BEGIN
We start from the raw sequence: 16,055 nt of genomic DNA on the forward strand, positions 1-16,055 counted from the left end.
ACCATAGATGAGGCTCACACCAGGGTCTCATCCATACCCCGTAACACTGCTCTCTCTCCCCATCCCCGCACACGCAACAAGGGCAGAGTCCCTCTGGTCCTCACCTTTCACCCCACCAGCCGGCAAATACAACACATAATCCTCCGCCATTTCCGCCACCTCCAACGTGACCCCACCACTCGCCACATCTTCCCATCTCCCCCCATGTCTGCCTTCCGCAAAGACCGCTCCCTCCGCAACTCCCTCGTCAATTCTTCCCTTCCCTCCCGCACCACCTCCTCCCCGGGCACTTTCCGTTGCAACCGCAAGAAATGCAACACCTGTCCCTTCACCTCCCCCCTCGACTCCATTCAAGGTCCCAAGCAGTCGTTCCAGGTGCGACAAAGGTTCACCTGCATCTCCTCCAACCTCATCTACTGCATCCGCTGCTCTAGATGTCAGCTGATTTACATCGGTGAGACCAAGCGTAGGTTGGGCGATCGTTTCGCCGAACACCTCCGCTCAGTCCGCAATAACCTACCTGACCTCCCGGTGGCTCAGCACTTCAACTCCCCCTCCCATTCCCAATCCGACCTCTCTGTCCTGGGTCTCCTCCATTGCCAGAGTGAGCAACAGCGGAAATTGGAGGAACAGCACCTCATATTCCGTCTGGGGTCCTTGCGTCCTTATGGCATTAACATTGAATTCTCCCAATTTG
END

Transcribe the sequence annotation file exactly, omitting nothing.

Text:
We start from the raw sequence: 16,055 nt of genomic DNA on the forward strand, positions 1-16,055 counted from the left end.
ACCATAGATGAGGCTCACACCAGGGTCTCATCCATACCCCGTAACACTGCTCTCTCTCCCCATCCCCGCACACGCAACAAGGGCAGAGTCCCTCTGGTCCTCACCTTTCACCCCACCAGCCGGCAAATACAACACATAATCCTCCGCCATTTCCGCCACCTCCAACGTGACCCCACCACTCGCCACATCTTCCCATCTCCCCCCATGTCTGCCTTCCGCAAAGACCGCTCCCTCCGCAACTCCCTCGTCAATTCTTCCCTTCCCTCCCGCACCACCTCCTCCCCGGGCACTTTCCGTTGCAACCGCAAGAAATGCAACACCTGTCCCTTCACCTCCCCCCTCGACTCCATTCAAGGTCCCAAGCAGTCGTTCCAGGTGCGACAAAGGTTCACCTGCATCTCCTCCAACCTCATCTACTGCATCCGCTGCTCTAGATGTCAGCTGATTTACATCGGTGAGACCAAGCGTAGGTTGGGCGATCGTTTCGCCGAACACCTCCGCTCAGTCCGCAATAACCTACCTGACCTCCCGGTGGCTCAGCACTTCAACTCCCCCTCCCATTCCCAATCCGACCTCTCTGTCCTGGGTCTCCTCCATTGCCAGAGTGAGCAACAGCGGAAATTGGAGGAACAGCACCTCATATTCCGTCTGGGGTCCTTGCGTCCTTATGGCATTAACATTGAATTCTCCCAATTTG